Reggae music had a very close link to the Rasta Far-I religion in its early days. Many reggae musicians identified with the religion, hence the African connection. It would have been very unusual to go to watch even a local reggae band without at least one if not all of its members sporting dread locks. We “raved” to the sounds of Africa. The rub-a-dub dance was perfected during the pioneering days of reggae music. “Until the color of a man’s skin is no more significant than the color of his eyes”, words from Hail Selassie-I’s speech at the League of nation convention in 1936. These words were later immortalized by Bob Marley in his song “War”. Marley was renowned for his powerful lyrics that proclaimed his majesty, Selassie-I “Jah Rasta-Far-I. He was somewhat prophetic in his approach to his art, preaching, teaching and singing words that tell us to look to Africa. The connection to Selassie-I or Ethiopia was very strong in his music. “For the wicked carried us away… captivity… and required from us a song”, by the rivers of Babylon, another memorable song that reminds us of where we come from. The song tells the stories of the young warriors sitting together at the water’s edge, singing songs of the Africa they miss so much. These young warriors were uprooted from Africa and were now sitting by the rivers of Babylon reminiscing of that far away land. They left whole villages full of family and friends and wonder if they will ever see them. “Everybody scatter… East, West, North, and South”, lyrics from a song by Tony Mahoney, a Jamaican British reggae singer. The Africans were taken to very faraway lands like the Caribbean, north and south America, Panama, Columbia, Brazil just to name a few. We were scattered, east, west, north and south.
Our ancestors made an amazing journey from Africa to the Americas and by the grace of Jah, some of them survived. I am one of their decedents so I have some old African slave to thank for who I am today because they survived that horrific journey. Most of the Caribbean people came from what was known as the Gold Coast at the time, now called Ghana. We are a mixture of several Akan people which include Akyem, Ashanti, Fanti and few more tribes from the Gold Coast. The Akan tribes were fighters and after arriving in Caribbean, they had a hard time adjusting to life in captivity. In Jamaica and all over the Americas many of the slaves would run away to the hills and hide. In Jamaica the runaway slaves would come back at nights and raid the Spanish settlements. These runaway slaves were given the name Maroons which is a name taken from a Spanish word Cimarrones. The word basically means unruly-fugitive. The name Maroons were given to runaway slaves all over the Americas. These Akyem fighters ended up all over the Caribbean and South America in countries like Panama Columbia etc. The Jamaican Maroons were reportedly the first set of slaves to successfully fight their slave masters to the point where after the British pushed the Spanish out of Jamaica, they were forced into signing a treaty with the Maroons in order to continue with their plantations in peace on the island. The Jamaican Maroons today can say “They were brought here but were never enslaved here”.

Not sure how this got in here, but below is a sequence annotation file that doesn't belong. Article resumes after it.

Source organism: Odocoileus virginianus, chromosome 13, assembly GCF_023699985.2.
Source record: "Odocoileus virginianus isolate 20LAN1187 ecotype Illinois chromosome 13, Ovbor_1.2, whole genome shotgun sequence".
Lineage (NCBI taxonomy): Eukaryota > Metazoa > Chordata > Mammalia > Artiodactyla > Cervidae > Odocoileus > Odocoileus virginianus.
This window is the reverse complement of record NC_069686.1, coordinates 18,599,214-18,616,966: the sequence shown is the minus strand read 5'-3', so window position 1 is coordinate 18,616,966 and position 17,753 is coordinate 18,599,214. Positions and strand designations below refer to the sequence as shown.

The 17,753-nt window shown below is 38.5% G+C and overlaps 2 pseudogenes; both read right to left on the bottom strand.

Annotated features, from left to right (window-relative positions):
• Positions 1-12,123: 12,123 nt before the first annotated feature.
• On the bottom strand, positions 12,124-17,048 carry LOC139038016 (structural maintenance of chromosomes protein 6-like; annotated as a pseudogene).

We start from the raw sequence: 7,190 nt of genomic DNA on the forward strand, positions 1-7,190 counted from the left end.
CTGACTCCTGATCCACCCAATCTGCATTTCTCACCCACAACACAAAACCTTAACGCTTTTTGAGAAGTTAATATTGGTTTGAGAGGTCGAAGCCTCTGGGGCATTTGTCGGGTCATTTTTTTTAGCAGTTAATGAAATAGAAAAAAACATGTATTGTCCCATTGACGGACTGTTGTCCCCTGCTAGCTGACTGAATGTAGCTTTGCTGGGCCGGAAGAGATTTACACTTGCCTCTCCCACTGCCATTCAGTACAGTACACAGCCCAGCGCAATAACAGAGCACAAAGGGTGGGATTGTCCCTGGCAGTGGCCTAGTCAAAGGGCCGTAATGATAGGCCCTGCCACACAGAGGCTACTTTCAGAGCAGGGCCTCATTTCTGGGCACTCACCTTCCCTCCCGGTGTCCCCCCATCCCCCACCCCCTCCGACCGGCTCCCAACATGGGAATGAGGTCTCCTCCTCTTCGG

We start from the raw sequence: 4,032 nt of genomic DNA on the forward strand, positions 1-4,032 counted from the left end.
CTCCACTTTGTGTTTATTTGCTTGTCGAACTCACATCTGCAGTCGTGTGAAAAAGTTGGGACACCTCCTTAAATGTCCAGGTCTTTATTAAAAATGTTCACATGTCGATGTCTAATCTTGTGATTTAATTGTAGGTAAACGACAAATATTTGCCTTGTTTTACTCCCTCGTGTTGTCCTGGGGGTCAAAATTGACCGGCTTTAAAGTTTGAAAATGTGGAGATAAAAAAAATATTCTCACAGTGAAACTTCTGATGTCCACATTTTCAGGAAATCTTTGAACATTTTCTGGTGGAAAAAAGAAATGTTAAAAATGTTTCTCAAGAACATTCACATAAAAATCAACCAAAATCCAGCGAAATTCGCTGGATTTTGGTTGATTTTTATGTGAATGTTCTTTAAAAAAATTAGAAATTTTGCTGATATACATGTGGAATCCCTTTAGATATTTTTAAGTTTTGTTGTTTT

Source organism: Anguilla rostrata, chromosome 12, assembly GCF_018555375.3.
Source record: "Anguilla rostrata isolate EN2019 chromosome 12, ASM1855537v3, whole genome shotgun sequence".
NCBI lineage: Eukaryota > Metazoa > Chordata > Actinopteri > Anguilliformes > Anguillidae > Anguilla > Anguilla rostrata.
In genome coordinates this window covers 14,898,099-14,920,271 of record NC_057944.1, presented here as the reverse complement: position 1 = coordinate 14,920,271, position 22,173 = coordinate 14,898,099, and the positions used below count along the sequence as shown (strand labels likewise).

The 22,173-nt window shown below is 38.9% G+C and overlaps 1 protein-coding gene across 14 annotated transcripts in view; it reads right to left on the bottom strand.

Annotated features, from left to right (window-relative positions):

The strings that binds us is culture – Anansi Stories – Culture more than anything else is really what binds a people and that has been proven over and over. The Africans from the Gold Coast grew up on Anansi stories just like the Jamaicans. Jamaicans grew up on Anansi stories and brother little man, brother bald head and many more characters. Those mischievous spider and pranksters that made us laugh as kids while growing up also made our sisters and brothers in Ghana laugh. Those stories were our way of teaching the children how to love and how to live a moral life. So if someone ask the question where we come from, just say Africa.